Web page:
A high proportion of the wt DbNP366+CD8+ T cells in BAL (94.0% (10, d10); 93.2 (20, d8); Fig 2A) and spleen (69.8% (10, d10); 93.7% (20, d8); Fig 2B) bound the DbNPN3A tetramer and produced IFN-γ when stimulated by the NPN3A peptide (data not shown). Similarly, the majority (≥90%) of CD8+ T cells elicited by HKNPN3A infection bound the DbNP366 tetramer and produced IFN-γ (data not shown) at levels equivalent to those seen for the response to NPN3A, indicating a high level of cross-reactivity between the DbNP366+CD8+ and NPN3A+CD8+ T cell responses. Staining with the DbPA224 tetramer was included to establish that the NPN3A mutation neither diminished nor enhanced other influenza-specific CD8+ T cell responses (Fig 2).
Despite the decreased DbNPN3A+CD8+ T cell numbers generated following primary infection (Fig 2A–C), the recall response was substantial following HKNPN3A challenge of PRNPN3A-immune mice (Fig 2DE) and the NP>PA immunodominance hierarchy that has long been recognized for secondary responses to wt influenza A viruses in H2b mice  was maintained (Fig 2DE). Similarly, the total cell numbers for memory DbPA224-specific T cells on d28 were comparable for those primed and boosted within the wt and mutant virus combinations (Fig 2F), while the DbNPN3A+ CD8+ set was 8-fold smaller than the wt DbNP366+CD8+ population (p<0.005). Again, the results following secondary challenge support the view that, at least in the earlier (d28) stages of memory, T cell numbers reflect the extent of clonal expansion during the acute phase . In our experiments, we detected DbNP366+CD8+ and NPN3A+CD8+ T cells by two techniques, tetramer staining and IFN-γ ICS. Both techniques gave us comparable antigen-specific CD8+ T cell numbers, indicating that both tetramers accurately detected epitope-specific populations (Fig. 2GH).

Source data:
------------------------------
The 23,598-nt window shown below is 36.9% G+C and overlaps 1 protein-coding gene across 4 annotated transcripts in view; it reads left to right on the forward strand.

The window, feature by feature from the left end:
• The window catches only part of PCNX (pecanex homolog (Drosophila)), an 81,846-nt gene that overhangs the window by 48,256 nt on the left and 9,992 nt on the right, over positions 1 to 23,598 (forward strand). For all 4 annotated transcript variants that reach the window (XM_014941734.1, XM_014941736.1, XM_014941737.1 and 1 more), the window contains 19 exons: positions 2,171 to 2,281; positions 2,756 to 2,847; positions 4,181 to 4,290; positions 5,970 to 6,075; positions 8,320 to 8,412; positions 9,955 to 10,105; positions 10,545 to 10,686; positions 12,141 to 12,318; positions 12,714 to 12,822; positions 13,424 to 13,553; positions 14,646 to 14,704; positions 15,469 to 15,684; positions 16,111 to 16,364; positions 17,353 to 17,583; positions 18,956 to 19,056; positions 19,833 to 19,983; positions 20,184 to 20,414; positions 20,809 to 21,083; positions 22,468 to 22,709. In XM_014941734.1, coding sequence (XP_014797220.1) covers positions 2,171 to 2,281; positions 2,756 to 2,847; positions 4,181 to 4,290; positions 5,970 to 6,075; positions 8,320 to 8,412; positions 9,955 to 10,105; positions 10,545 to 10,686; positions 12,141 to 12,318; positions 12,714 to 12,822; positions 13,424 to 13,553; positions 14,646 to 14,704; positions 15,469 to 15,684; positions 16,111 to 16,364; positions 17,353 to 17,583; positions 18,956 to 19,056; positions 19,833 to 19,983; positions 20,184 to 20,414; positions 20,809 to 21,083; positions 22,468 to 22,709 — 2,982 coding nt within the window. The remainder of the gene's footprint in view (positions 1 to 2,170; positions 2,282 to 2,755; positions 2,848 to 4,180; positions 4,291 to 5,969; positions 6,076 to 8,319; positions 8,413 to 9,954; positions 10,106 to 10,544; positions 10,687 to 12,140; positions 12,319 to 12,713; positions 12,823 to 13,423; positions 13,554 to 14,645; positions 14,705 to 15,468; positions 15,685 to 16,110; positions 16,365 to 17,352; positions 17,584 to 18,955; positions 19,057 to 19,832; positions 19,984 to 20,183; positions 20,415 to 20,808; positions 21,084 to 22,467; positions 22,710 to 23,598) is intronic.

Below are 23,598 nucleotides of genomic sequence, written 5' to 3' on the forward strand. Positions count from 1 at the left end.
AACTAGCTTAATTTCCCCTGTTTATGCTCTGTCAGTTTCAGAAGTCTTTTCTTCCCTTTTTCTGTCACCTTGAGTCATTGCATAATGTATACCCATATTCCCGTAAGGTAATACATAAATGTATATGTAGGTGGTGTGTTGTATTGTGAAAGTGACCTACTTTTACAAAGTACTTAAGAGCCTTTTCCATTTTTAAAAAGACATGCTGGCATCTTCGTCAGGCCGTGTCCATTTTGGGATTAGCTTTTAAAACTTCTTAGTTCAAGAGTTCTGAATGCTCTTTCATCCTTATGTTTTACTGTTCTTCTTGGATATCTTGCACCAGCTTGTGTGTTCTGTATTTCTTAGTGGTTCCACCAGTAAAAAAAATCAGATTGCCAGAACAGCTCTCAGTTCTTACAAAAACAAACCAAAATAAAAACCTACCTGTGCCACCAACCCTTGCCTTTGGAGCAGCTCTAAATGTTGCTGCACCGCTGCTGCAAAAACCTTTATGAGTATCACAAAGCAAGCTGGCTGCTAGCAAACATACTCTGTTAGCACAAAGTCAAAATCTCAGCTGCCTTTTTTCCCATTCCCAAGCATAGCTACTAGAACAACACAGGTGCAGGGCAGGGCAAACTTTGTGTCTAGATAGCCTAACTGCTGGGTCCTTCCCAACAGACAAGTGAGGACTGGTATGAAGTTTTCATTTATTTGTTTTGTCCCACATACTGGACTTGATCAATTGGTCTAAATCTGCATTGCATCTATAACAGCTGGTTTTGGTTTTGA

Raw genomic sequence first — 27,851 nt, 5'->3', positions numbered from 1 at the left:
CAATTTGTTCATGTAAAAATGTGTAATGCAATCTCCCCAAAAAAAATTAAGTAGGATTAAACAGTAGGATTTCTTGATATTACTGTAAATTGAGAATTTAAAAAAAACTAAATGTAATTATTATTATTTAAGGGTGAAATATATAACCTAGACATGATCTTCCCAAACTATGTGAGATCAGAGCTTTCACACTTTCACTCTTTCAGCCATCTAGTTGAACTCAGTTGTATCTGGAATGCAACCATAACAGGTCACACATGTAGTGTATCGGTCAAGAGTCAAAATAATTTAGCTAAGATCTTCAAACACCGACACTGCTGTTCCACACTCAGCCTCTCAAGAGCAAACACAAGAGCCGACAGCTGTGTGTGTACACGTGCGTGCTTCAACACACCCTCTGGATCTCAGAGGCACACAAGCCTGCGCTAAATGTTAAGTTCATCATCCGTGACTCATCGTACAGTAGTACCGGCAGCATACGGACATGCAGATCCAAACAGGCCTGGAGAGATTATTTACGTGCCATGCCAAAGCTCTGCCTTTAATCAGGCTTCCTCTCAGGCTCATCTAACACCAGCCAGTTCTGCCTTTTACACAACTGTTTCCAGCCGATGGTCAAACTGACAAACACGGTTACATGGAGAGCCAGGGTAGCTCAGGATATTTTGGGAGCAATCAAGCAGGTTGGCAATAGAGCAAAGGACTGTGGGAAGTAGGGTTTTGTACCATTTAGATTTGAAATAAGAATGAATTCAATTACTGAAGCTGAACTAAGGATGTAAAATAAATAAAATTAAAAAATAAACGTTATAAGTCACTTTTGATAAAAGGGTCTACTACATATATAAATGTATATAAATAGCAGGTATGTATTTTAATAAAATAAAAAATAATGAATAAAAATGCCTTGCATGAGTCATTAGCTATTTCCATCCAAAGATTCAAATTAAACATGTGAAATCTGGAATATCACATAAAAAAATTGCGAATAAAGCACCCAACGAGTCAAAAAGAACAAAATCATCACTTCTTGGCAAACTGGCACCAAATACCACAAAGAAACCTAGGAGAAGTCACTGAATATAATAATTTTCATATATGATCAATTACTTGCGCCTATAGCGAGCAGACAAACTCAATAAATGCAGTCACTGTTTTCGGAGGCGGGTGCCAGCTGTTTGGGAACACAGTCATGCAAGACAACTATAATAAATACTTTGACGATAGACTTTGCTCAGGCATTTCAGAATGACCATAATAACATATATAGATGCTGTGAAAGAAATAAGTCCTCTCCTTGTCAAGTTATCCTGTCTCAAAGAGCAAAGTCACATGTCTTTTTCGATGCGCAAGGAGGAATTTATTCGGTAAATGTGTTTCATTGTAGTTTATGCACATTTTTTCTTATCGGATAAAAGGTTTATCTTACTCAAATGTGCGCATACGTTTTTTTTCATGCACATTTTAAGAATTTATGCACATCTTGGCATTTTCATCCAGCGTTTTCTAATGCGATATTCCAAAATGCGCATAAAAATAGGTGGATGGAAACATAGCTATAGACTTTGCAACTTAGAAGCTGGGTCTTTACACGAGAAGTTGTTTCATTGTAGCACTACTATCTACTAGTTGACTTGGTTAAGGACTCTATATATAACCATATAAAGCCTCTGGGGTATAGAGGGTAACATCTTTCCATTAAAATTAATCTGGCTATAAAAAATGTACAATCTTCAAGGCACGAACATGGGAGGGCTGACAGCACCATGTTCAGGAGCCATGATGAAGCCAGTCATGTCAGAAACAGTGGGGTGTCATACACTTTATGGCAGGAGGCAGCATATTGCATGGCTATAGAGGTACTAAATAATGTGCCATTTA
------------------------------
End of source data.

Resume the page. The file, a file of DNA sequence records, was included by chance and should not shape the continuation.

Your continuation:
Given that the NPN3A mutation was associated with a numerically diminished response following infection with either the wt or NPN3A influenza A viruses (Fig 2), we also asked if there was any effect on CD8+ T cell function or phenotype, particularly for markers (CD62L and CD127) that discriminate between memory T cell subsets , . More of the DbNPN3A+CD8+ T cells remained CD62Lhi when sampled at the peak of the response (d10) following primary challenge (Fig S1A), confirming the impression from the quantitative analysis (Fig 2 A–C) that there may be less clonal expansion. On the other hand, IL-7R expression was comparable for the DbNPN3A+CD8+ and DbNP366+CD8+ T cell populations generated in virus-infected naïve mice (Fig S1 CD) with both being (p<0.01) lower than the values for the DbPA224-specific set (Fig S1C). This suggests that IL-7R levels may be antigen dose- rather than magnitude-dependent. Neither of these differential effects was apparent for d28 memory T cells specific for the mutant or wt epitopes (Fig S1BD). Functional analysis of cytokine production based on short term (5h) stimulation with cognate peptide in the ICS assay showed no obvious differences at any stage for the DbNP366 and DbNPN3A-specifc T cells, though the usual divergence  from the DbPA224+CD8+ T cell response was observed (p<0.01) (Fig S1 E–H). These data suggest that NPN3A mutation leads to cross-reactive, but diminished, CD8+ T cell responses with comparable cytokine production profiles.